Support teachers' union during negotiations

Letter to the editor

Posted: Sunday, November 09, 2003

While negotiations between the University of Alaska and the Alaska Community Colleges' Federation of Teachers have dragged on for over a year, one is reminded of the story of David and Goliath. The university, with its bloated $35 million administrative budget, professional public relations and negotiations staff, and a president who happens to be the highest paid state employee, appears to be attempting to bully the union into submission.

If it is true, as both sides agree, that the major sticking issues are not financial, then this becomes simply a power struggle over who will control education. The UA administration would like to strip the teachers' contracts and have them take a major step backward. If the university were given its demands the teachers would take a substantial hit in their medical plan. A teachers' contract could be changed from 100 percent to 51 percent with no recourse. Grievance procedures would all but disappear and UA employment would become more like the military than that of an academic institution.

The university has offered to go to binding arbitration, yet restricting the conditions so as to make arbitration a farce. Is there some reason UA teachers aren't entitled to the same protections as other state workers? Is the UA administration so insecure it must hold all the cards? Is the administration trying to break the union? Does top-quality education enter into the administration's equation? What is the reasoning behind this mean-spirited approach?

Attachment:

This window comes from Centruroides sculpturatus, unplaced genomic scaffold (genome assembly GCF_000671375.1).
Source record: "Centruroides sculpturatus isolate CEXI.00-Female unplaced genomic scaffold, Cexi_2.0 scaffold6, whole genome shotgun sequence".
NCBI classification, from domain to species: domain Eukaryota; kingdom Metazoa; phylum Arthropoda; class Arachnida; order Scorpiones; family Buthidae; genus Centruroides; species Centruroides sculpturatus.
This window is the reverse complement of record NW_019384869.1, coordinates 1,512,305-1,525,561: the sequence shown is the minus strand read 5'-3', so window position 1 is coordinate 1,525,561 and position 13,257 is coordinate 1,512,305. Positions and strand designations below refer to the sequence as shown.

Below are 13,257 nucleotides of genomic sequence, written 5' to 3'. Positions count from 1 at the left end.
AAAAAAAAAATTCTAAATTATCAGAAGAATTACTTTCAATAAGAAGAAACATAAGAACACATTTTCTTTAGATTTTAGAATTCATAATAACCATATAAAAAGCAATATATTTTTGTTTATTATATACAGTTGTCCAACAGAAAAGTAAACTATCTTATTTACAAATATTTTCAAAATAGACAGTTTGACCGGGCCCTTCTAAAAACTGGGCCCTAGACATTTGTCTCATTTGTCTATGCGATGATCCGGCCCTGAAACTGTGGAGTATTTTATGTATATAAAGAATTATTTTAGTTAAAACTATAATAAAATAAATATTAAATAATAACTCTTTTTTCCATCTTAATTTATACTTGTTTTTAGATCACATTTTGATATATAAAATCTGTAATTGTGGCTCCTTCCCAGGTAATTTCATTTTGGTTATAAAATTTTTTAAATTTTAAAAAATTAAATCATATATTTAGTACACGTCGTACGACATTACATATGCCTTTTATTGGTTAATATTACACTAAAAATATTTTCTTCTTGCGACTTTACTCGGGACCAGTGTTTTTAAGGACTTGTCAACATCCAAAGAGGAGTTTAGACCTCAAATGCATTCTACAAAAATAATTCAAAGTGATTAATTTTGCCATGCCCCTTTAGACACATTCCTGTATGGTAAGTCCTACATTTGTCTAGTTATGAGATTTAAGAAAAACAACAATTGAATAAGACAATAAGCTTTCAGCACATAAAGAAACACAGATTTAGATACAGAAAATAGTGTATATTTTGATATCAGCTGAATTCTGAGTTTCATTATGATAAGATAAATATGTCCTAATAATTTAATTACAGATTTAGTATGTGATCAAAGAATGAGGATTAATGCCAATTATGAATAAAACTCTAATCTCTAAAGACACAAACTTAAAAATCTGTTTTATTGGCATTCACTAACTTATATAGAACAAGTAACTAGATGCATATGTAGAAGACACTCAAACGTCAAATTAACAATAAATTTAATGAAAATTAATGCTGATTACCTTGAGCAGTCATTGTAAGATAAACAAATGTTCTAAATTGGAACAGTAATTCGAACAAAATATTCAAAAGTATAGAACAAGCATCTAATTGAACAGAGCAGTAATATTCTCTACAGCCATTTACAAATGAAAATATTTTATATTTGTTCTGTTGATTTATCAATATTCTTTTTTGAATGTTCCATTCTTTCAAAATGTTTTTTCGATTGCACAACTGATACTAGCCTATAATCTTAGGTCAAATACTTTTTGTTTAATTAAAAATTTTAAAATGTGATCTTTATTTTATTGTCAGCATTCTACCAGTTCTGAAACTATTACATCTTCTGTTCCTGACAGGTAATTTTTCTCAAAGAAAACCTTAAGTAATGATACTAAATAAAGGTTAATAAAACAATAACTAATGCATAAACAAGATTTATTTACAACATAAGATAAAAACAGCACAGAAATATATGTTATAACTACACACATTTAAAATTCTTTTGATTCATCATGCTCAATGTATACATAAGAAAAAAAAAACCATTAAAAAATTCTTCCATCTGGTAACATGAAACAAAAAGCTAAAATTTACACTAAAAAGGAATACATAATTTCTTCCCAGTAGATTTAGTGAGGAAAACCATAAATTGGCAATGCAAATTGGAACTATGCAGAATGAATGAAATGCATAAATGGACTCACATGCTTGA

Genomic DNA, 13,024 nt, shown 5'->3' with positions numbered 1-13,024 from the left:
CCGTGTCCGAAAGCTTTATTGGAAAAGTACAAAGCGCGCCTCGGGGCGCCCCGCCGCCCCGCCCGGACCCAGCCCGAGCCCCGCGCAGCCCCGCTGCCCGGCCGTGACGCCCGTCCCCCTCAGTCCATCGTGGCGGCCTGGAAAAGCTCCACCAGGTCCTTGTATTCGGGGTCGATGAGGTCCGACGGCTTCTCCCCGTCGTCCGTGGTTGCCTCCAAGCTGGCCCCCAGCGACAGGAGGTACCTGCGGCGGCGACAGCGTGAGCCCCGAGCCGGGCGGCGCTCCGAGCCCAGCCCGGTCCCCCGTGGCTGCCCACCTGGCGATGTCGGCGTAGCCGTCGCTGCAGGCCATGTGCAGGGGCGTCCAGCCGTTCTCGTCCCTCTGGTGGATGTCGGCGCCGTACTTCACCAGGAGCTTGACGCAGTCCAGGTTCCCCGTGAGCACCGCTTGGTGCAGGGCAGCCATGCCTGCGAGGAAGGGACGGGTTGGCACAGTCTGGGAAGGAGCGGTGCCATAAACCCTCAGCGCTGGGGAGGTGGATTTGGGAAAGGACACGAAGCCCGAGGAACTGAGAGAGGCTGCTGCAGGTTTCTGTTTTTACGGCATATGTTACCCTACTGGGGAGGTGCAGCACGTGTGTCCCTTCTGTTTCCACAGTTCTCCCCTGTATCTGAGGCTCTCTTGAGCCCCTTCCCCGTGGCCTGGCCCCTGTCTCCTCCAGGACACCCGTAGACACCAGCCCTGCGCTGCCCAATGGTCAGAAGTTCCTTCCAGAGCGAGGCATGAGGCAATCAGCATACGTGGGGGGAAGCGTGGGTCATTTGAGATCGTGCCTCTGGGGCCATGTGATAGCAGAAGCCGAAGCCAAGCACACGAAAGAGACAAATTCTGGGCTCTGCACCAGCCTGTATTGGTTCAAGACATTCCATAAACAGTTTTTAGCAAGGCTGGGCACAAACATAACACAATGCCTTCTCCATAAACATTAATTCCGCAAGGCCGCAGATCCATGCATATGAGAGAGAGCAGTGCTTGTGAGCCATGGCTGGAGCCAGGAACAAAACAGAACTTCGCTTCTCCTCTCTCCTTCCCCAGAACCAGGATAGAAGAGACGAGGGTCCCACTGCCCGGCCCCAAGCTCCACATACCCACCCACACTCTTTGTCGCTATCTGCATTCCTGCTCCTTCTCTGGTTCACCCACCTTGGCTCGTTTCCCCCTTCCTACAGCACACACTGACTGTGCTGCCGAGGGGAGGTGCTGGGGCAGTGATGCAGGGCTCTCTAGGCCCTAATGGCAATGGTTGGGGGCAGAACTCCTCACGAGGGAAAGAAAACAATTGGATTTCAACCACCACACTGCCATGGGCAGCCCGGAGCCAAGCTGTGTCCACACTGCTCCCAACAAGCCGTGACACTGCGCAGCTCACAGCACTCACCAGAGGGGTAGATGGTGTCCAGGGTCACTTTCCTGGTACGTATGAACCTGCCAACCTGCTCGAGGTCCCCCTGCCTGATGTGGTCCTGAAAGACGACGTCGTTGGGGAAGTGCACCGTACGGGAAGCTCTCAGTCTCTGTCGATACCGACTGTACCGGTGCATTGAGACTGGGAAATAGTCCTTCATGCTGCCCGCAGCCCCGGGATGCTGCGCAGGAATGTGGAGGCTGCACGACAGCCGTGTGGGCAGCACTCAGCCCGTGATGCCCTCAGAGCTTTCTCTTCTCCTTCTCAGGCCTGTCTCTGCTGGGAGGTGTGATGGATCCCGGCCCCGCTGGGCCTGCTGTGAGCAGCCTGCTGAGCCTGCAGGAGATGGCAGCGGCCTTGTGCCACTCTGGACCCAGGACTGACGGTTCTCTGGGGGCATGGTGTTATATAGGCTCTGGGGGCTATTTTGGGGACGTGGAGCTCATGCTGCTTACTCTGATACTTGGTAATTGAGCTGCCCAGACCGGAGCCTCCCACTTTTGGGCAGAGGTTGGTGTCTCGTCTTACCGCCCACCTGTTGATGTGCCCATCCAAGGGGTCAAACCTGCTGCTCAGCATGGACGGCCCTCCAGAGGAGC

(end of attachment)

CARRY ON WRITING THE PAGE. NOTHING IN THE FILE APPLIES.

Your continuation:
The UA and its instructors are important to each and every one of us. An intelligent and educated Alaskan population can only serve as a positive attribute for our state. As a way to achieve this end, we need highest quality instructors, both on the major campuses and in the outlying schools, who are happy and secure in their positions, not in constant fear of what Big Brother might do next.

Currently we have those top-quality individuals and must keep them. They need an equitable, relevant and fair contract.

Let UA President Mark Hamilton know what you are thinking. Whether you are a student, legislator, state worker or just a resident who hopes to see our fine state prosper, this is a time for solidarity. Let us support our university staff.

As David prevailed over Goliath, may the ACCFT do likewise.

Bob Andrews


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